Get To Know Jenn Nkiru, The British-Nigerian Director Beyoncé Collabed With On Black Is King

Nkiru is behind our favourite track on Beyoncé's latest masterpiece.

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If you missed Beyoncé dropping the monumental visual album, Black Is King exclusively on Disney+ – where have you been? (And, go catch up, immediately.) A follow up to her 2019 soundtrack The Gift, it’s a retelling of The Lion King, in which each song has its own video shot at various locations around the world – including South Africa, Ghana and the UK – putting that unmistakable Beyoncé stamp on every track.

But, this isn’t a solo project per se. Black Is King is packed with collaborations, both on and off the screen. Beyoncé teams up with talents including Tiwa Savage, Pharrell Williams, Tierra Whack, and of course, husband Jay-Z on the music front. And behind the scenes, there's a strong team of Black creatives, including Nigerian-British director and artist Jenn Nkiru.

Nkiru describes her style as “Afro-surrealism”, expertly combining Black histories, cultures, and archival materials with cosmic dream-like elements, which completely aligns with the Afrofuturism themes of Black Is King – and makes for a visual treat. Nkiru was given the task of bringing undoubtedly one of the most loved tracks from the album to life – Brown Skin Girl. A love letter to dark-skinned women, and mainly filmed in London, it centres on debutants in beautiful gowns, with a couple of A-list cameos for good measure. Naomi Campbell, Lupita Nyong'o, and Kelly Rowland all make an appearance, as they are serenaded by Beyoncé singing their names.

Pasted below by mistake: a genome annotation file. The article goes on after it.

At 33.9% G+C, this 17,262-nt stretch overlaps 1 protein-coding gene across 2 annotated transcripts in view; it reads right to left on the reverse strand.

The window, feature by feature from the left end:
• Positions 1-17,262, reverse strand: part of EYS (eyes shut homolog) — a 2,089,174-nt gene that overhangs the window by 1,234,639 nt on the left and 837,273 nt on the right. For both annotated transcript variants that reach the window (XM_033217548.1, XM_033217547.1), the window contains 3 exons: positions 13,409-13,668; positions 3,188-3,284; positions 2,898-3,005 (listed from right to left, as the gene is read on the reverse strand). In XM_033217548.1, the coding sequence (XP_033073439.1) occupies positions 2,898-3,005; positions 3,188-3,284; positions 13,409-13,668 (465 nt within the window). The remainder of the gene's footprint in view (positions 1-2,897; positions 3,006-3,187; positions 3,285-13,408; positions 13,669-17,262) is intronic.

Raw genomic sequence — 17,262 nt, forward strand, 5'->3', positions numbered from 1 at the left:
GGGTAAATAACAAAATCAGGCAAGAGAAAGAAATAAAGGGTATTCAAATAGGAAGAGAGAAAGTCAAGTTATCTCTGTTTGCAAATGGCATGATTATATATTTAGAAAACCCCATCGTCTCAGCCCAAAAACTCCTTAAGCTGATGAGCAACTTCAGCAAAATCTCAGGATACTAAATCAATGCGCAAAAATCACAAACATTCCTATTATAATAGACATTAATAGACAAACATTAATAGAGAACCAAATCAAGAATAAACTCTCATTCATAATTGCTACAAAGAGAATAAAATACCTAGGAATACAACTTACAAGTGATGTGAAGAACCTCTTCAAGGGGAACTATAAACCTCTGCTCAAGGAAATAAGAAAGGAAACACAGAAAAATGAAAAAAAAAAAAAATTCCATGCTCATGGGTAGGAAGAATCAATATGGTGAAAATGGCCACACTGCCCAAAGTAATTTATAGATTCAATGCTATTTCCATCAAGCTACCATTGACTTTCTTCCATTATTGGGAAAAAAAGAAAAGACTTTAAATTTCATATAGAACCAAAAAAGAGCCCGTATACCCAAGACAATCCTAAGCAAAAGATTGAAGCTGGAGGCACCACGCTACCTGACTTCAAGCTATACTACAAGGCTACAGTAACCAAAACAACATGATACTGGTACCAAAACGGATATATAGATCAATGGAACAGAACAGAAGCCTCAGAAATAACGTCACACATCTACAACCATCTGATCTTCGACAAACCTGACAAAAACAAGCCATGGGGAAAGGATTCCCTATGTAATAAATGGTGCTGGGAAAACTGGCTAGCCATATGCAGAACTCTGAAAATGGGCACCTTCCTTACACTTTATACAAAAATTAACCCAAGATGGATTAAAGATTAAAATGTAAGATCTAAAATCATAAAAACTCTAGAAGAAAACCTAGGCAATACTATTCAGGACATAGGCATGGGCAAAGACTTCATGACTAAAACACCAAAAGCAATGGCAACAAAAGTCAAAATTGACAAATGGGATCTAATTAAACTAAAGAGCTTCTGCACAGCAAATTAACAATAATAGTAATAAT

So, how did this bright young talent from Peckham end up working with the Queen Bey herself? Well, this isn't their first collaboration. Nkiru was second unit director on the music video for APES**T back in 2018, which saw the Carters take over the Louvre in Paris.

Now in her early 30s, Nkiru has been making exciting short films since she was in her teens – her first commission made with the BBC and the Tate, aged 15, told the story of an alien dropped on earth. Aged 20, she left London to study film directing at Howard University in Washington DC, but returned to explore the underrepresented Black British experience, per the Financial Times.

In 2014, she made En Vogue, an experimental high-energy short film about New York's Voguing and Ballroom underground sub-culture. In 2017, she worked with the Tate again, on a film showcasing women artists for International Women’s Day. And the same year, she directed Black Star: Rebirth Is Necessary, a powerful exploration of Blackness that featured archival footage from the godfather of Afrofuturism, Sun Ra and the Black Panther Party, and won her the 2018 Canal+ Award. Speaking to Cultured last year, Nkiru said Rebirth Is Necessary "came at a time when I was frustrated as an artist; I wasn’t really being given the opportunity to make the works that I wanted to make using the language and approach I wanted to use." She went on to make Black to Techno, a "cosmic archaeology" commissioned by Frieze and Gucci in 2019, which explores the often overlooked roots of Techno in Black music and culture.

Going from strength to strength, this July she was shortlisted for the coveted 2020 Film London Jarman Award, which highlights some of the best innovative and experimental artists in the UK. The winner is due to be announced on November 24 – and Nkiru definitely gets our vote.